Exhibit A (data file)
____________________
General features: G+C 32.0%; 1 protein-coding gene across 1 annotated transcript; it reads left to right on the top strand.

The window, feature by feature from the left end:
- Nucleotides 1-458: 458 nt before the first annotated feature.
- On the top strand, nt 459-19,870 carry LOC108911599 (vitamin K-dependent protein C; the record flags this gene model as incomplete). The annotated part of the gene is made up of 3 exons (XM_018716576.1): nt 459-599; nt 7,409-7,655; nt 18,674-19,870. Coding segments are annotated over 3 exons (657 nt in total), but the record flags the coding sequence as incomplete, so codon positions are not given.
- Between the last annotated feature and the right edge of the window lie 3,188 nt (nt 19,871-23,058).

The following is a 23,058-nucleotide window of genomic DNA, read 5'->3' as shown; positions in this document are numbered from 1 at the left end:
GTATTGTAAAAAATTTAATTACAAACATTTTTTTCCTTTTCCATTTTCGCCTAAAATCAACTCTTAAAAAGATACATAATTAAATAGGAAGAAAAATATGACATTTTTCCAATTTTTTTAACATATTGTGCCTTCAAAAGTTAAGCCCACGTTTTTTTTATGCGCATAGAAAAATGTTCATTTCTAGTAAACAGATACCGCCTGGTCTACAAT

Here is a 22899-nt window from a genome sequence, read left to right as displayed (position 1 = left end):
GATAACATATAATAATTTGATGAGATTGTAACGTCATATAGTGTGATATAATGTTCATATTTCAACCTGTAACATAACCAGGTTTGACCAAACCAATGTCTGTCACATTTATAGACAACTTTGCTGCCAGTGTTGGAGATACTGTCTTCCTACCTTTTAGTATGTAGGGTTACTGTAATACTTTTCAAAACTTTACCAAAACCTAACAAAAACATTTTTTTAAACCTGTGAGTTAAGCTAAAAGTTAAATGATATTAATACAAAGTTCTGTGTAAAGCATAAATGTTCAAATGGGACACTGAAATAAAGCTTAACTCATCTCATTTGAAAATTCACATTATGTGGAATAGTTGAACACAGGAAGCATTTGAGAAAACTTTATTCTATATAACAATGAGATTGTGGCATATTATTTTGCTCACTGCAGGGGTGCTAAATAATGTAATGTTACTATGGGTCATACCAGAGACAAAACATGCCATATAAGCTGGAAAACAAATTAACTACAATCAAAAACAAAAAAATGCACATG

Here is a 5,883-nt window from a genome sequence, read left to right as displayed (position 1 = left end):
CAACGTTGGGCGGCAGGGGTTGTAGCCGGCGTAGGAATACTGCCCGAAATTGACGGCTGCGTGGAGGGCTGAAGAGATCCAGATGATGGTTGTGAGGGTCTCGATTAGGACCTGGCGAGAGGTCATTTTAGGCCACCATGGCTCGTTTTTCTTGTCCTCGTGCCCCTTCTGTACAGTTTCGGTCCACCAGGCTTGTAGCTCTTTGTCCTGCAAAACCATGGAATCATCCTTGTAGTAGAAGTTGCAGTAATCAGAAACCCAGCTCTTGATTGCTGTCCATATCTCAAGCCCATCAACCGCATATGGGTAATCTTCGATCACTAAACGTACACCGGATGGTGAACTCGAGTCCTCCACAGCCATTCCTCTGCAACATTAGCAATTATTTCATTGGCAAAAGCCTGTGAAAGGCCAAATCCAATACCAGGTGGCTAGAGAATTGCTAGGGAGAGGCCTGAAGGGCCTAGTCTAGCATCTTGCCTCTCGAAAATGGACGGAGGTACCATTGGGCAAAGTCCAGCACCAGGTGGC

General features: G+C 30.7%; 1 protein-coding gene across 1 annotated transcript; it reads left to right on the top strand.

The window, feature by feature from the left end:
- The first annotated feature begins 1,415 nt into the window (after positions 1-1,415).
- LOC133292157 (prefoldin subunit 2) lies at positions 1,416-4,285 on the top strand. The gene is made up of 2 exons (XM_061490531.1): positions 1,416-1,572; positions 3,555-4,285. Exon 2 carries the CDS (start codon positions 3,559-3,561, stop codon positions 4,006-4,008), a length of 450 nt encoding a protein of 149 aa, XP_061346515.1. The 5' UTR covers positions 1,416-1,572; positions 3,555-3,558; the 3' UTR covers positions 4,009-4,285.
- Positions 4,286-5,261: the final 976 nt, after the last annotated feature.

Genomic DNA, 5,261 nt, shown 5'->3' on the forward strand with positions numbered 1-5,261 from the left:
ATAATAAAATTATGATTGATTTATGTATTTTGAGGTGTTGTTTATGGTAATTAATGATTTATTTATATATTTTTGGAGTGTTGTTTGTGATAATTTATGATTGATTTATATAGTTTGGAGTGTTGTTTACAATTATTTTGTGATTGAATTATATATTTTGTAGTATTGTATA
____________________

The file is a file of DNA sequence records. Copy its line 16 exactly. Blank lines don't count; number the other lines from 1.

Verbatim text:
- Positions 4,286-5,261: the final 976 nt, after the last annotated feature.